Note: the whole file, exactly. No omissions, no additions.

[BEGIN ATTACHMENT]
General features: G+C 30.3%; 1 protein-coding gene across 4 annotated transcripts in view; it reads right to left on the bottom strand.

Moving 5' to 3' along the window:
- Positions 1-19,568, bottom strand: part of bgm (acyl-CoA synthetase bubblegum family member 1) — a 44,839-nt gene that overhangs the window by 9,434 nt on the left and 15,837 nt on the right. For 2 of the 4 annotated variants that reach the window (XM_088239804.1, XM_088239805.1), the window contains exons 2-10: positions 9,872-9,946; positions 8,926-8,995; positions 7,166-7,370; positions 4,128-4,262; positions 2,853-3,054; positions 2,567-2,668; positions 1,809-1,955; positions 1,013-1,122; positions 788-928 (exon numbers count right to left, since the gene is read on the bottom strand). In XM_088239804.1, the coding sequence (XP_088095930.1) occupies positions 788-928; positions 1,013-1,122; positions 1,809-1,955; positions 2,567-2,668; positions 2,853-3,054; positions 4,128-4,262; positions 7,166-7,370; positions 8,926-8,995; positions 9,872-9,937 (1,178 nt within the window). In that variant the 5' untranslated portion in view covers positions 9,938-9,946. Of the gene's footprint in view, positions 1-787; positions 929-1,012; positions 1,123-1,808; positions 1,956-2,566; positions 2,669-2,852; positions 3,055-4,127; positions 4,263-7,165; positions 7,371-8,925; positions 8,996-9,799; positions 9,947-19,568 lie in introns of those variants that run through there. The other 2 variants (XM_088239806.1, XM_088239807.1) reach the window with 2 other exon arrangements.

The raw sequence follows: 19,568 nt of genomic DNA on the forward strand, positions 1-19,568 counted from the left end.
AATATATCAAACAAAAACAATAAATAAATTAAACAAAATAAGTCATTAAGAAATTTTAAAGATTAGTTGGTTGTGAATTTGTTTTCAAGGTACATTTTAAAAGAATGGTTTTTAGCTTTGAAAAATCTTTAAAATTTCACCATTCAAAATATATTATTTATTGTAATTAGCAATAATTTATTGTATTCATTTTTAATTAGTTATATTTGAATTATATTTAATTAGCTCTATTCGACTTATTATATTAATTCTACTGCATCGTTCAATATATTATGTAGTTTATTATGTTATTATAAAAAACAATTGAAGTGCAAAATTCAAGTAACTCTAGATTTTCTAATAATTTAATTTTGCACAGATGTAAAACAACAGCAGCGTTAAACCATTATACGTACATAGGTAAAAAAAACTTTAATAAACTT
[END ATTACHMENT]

General features: G+C 30.3%; 1 protein-coding gene across 4 annotated transcripts in view; it reads right to left on the bottom strand.

Moving 5' to 3' along the window:
- Positions 1-19,568, bottom strand: part of bgm (acyl-CoA synthetase bubblegum family member 1) — a 44,839-nt gene that overhangs the window by 9,434 nt on the left and 15,837 nt on the right. For 2 of the 4 annotated variants that reach the window (XM_088239804.1, XM_088239805.1), the window contains exons 2-10: positions 9,872-9,946; positions 8,926-8,995; positions 7,166-7,370; positions 4,128-4,262; positions 2,853-3,054; positions 2,567-2,668; positions 1,809-1,955; positions 1,013-1,122; positions 788-928 (exon numbers count right to left, since the gene is read on the bottom strand). In XM_088239804.1, the coding sequence (XP_088095930.1) occupies positions 788-928; positions 1,013-1,122; positions 1,809-1,955; positions 2,567-2,668; positions 2,853-3,054; positions 4,128-4,262; positions 7,166-7,370; positions 8,926-8,995; positions 9,872-9,937 (1,178 nt within the window). In that variant the 5' untranslated portion in view covers positions 9,938-9,946. Of the gene's footprint in view, positions 1-787; positions 929-1,012; positions 1,123-1,808; positions 1,956-2,566; positions 2,669-2,852; positions 3,055-4,127; positions 4,263-7,165; positions 7,371-8,925; positions 8,996-9,799; positions 9,947-19,568 lie in introns of those variants that run through there. The other 2 variants (XM_088239806.1, XM_088239807.1) reach the window with 2 other exon arrangements.

The raw sequence follows: 19,568 nt of genomic DNA on the forward strand, positions 1-19,568 counted from the left end.
AATATATCAAACAAAAACAATAAATAAATTAAACAAAATAAGTCATTAAGAAATTTTAAAGATTAGTTGGTTGTGAATTTGTTTTCAAGGTACATTTTAAAAGAATGGTTTTTAGCTTTGAAAAATCTTTAAAATTTCACCATTCAAAATATATTATTTATTGTAATTAGCAATAATTTATTGTATTCATTTTTAATTAGTTATATTTGAATTATATTTAATTAGCTCTATTCGACTTATTATATTAATTCTACTGCATCGTTCAATATATTATGTAGTTTATTATGTTATTATAAAAAACAATTGAAGTGCAAAATTCAAGTAACTCTAGATTTTCTAATAATTTAATTTTGCACAGATGTAAAACAACAGCAGCGTTAAACCATTATACGTACATAGGTAAAAAAAACTTTAATAAACTT